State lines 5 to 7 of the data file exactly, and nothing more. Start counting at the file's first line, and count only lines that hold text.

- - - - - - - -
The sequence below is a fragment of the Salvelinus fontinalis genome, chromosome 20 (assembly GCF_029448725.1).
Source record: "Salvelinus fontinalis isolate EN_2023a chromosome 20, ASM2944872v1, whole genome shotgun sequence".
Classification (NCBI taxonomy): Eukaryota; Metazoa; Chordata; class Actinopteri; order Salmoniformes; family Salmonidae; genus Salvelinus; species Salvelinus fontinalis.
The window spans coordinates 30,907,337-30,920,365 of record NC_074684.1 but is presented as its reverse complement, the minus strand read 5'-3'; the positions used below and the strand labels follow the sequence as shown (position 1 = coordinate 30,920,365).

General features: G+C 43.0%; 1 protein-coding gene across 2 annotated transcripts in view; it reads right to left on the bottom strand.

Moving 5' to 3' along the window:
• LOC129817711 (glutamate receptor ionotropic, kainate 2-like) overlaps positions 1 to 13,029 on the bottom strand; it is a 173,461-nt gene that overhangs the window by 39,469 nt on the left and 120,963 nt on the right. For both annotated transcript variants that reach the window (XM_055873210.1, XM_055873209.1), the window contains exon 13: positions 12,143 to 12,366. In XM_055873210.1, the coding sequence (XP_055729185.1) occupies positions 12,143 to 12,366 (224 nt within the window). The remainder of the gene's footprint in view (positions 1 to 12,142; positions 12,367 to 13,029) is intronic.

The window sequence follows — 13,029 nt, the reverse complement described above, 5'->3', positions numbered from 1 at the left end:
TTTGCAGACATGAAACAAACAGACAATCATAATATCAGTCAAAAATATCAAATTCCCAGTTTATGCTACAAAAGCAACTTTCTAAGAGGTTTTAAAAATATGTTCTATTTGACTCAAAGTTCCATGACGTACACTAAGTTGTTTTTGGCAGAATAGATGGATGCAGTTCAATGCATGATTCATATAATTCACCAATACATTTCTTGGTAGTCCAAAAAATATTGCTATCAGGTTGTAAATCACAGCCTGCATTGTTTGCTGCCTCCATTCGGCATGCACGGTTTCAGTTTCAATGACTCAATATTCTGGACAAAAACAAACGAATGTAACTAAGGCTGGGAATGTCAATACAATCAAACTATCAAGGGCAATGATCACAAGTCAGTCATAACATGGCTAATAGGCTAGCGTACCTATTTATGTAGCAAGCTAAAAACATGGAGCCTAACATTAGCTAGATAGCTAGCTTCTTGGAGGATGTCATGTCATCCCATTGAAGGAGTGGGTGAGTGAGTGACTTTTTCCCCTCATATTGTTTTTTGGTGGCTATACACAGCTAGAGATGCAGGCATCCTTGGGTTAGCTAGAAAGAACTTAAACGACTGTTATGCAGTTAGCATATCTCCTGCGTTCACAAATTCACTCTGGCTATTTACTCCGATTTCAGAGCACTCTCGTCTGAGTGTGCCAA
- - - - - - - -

General features: G+C 43.0%; 1 protein-coding gene across 2 annotated transcripts in view; it reads right to left on the bottom strand.

Moving 5' to 3' along the window:
• LOC129817711 (glutamate receptor ionotropic, kainate 2-like) overlaps positions 1 to 13,029 on the bottom strand; it is a 173,461-nt gene that overhangs the window by 39,469 nt on the left and 120,963 nt on the right. For both annotated transcript variants that reach the window (XM_055873210.1, XM_055873209.1), the window contains exon 13: positions 12,143 to 12,366. In XM_055873210.1, the coding sequence (XP_055729185.1) occupies positions 12,143 to 12,366 (224 nt within the window). The remainder of the gene's footprint in view (positions 1 to 12,142; positions 12,367 to 13,029) is intronic.